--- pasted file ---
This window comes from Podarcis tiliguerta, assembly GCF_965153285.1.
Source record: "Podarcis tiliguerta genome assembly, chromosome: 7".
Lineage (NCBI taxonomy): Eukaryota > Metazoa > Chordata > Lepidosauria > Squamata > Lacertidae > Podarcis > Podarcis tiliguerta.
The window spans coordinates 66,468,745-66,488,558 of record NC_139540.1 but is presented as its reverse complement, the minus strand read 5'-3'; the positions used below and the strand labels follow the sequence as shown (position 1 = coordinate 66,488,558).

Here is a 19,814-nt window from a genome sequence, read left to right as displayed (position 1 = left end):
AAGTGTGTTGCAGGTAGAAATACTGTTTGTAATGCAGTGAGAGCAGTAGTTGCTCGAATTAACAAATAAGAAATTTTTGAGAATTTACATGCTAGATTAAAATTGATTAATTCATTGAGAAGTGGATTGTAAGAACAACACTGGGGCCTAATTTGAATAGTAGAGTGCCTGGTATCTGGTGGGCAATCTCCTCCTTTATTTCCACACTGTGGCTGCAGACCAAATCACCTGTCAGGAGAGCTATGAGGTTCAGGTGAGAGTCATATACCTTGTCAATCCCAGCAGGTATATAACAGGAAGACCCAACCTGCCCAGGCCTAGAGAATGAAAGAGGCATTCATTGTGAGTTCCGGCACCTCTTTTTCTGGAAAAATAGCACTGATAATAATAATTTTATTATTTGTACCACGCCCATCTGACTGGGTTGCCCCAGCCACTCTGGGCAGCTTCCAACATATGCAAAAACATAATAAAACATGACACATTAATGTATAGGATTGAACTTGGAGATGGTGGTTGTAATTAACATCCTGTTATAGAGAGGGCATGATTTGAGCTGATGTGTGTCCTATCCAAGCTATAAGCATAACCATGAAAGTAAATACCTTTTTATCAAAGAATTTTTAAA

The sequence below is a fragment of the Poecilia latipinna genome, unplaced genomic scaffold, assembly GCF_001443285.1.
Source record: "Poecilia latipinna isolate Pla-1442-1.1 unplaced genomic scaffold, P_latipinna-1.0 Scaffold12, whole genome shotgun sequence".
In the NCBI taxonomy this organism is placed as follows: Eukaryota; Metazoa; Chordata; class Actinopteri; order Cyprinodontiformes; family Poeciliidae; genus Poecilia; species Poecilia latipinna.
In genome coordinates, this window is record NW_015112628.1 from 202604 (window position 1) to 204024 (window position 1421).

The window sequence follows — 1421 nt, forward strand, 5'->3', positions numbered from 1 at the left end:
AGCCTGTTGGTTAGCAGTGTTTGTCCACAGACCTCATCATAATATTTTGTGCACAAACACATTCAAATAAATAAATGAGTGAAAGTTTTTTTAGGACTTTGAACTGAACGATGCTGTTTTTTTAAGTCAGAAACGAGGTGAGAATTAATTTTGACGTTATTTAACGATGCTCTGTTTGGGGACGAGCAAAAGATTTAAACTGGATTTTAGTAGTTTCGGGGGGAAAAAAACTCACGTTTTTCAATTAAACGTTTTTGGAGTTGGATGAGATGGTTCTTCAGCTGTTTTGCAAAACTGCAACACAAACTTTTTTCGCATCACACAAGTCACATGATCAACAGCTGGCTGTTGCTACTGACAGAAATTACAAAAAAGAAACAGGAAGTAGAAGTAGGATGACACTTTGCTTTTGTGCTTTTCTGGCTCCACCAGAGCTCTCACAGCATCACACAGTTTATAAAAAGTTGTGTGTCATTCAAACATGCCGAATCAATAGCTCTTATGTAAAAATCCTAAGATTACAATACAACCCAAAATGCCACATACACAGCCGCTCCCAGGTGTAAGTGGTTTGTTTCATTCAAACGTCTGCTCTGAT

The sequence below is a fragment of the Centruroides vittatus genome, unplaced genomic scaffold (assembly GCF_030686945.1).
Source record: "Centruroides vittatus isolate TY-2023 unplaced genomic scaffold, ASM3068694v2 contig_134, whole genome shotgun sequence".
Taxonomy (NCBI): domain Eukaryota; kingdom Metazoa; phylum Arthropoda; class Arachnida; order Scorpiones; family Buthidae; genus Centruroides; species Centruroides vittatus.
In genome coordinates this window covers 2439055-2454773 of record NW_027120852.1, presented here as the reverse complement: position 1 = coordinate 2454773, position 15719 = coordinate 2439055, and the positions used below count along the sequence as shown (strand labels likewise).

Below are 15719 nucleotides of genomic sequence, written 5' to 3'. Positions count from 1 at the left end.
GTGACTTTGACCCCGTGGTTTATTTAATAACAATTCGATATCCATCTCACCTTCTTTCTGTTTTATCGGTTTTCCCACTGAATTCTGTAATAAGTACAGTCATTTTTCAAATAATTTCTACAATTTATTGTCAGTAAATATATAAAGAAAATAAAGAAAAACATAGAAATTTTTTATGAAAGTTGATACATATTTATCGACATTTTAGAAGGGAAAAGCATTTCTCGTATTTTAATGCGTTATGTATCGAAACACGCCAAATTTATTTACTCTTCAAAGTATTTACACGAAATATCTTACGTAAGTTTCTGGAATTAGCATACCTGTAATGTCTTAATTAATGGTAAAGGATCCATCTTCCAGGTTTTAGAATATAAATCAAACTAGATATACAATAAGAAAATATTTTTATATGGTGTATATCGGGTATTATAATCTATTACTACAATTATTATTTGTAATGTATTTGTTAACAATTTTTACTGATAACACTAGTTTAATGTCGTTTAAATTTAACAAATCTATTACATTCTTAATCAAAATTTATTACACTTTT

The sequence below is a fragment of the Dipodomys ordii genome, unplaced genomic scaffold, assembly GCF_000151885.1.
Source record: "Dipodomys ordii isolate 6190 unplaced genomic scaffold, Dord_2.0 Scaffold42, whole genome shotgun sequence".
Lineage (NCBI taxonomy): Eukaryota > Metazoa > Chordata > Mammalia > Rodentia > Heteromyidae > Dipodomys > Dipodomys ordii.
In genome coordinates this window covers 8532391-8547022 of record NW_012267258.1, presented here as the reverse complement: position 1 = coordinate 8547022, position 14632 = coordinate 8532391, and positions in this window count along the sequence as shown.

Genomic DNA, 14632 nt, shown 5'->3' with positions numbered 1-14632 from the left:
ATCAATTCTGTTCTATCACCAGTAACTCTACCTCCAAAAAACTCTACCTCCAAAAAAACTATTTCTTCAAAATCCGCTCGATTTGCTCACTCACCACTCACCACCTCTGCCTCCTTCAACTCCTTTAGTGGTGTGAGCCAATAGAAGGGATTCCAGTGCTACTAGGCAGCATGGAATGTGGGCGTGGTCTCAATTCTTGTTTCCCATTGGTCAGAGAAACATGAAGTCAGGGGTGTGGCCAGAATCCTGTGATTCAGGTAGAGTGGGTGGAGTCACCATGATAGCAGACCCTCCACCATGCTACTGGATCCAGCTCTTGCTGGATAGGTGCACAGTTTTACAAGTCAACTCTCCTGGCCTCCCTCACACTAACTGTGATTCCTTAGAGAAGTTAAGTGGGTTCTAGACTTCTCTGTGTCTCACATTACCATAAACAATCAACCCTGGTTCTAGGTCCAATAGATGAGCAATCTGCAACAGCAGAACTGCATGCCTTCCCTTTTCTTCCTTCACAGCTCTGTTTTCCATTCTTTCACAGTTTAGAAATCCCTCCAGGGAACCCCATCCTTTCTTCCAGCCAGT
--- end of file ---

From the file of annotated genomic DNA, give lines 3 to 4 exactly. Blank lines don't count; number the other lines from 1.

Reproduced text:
Lineage (NCBI taxonomy): Eukaryota > Metazoa > Chordata > Lepidosauria > Squamata > Lacertidae > Podarcis > Podarcis tiliguerta.
The window spans coordinates 66,468,745-66,488,558 of record NC_139540.1 but is presented as its reverse complement, the minus strand read 5'-3'; the positions used below and the strand labels follow the sequence as shown (position 1 = coordinate 66,488,558).